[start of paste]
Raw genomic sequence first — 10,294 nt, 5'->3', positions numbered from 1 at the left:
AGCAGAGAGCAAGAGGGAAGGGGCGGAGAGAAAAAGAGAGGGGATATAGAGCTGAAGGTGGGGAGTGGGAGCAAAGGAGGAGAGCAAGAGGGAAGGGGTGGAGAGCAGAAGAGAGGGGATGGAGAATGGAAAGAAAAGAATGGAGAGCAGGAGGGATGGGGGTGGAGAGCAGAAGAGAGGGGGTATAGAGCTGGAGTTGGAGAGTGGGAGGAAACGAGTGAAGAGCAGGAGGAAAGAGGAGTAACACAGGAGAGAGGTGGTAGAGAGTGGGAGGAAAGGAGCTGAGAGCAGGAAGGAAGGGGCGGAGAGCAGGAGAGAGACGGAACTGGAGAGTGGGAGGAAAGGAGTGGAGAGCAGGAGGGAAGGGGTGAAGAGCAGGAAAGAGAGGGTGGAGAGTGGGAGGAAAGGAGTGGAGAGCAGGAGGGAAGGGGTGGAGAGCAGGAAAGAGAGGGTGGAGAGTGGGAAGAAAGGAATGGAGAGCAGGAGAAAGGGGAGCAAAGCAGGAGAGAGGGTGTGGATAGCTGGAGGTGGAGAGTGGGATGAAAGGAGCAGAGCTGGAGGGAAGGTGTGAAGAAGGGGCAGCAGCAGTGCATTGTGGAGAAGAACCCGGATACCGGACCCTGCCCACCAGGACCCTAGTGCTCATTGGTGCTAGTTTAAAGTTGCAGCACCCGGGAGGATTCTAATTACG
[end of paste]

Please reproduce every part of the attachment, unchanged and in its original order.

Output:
Raw genomic sequence first — 10,294 nt, 5'->3', positions numbered from 1 at the left:
AGCAGAGAGCAAGAGGGAAGGGGCGGAGAGAAAAAGAGAGGGGATATAGAGCTGAAGGTGGGGAGTGGGAGCAAAGGAGGAGAGCAAGAGGGAAGGGGTGGAGAGCAGAAGAGAGGGGATGGAGAATGGAAAGAAAAGAATGGAGAGCAGGAGGGATGGGGGTGGAGAGCAGAAGAGAGGGGGTATAGAGCTGGAGTTGGAGAGTGGGAGGAAACGAGTGAAGAGCAGGAGGAAAGAGGAGTAACACAGGAGAGAGGTGGTAGAGAGTGGGAGGAAAGGAGCTGAGAGCAGGAAGGAAGGGGCGGAGAGCAGGAGAGAGACGGAACTGGAGAGTGGGAGGAAAGGAGTGGAGAGCAGGAGGGAAGGGGTGAAGAGCAGGAAAGAGAGGGTGGAGAGTGGGAGGAAAGGAGTGGAGAGCAGGAGGGAAGGGGTGGAGAGCAGGAAAGAGAGGGTGGAGAGTGGGAAGAAAGGAATGGAGAGCAGGAGAAAGGGGAGCAAAGCAGGAGAGAGGGTGTGGATAGCTGGAGGTGGAGAGTGGGATGAAAGGAGCAGAGCTGGAGGGAAGGTGTGAAGAAGGGGCAGCAGCAGTGCATTGTGGAGAAGAACCCGGATACCGGACCCTGCCCACCAGGACCCTAGTGCTCATTGGTGCTAGTTTAAAGTTGCAGCACCCGGGAGGATTCTAATTACG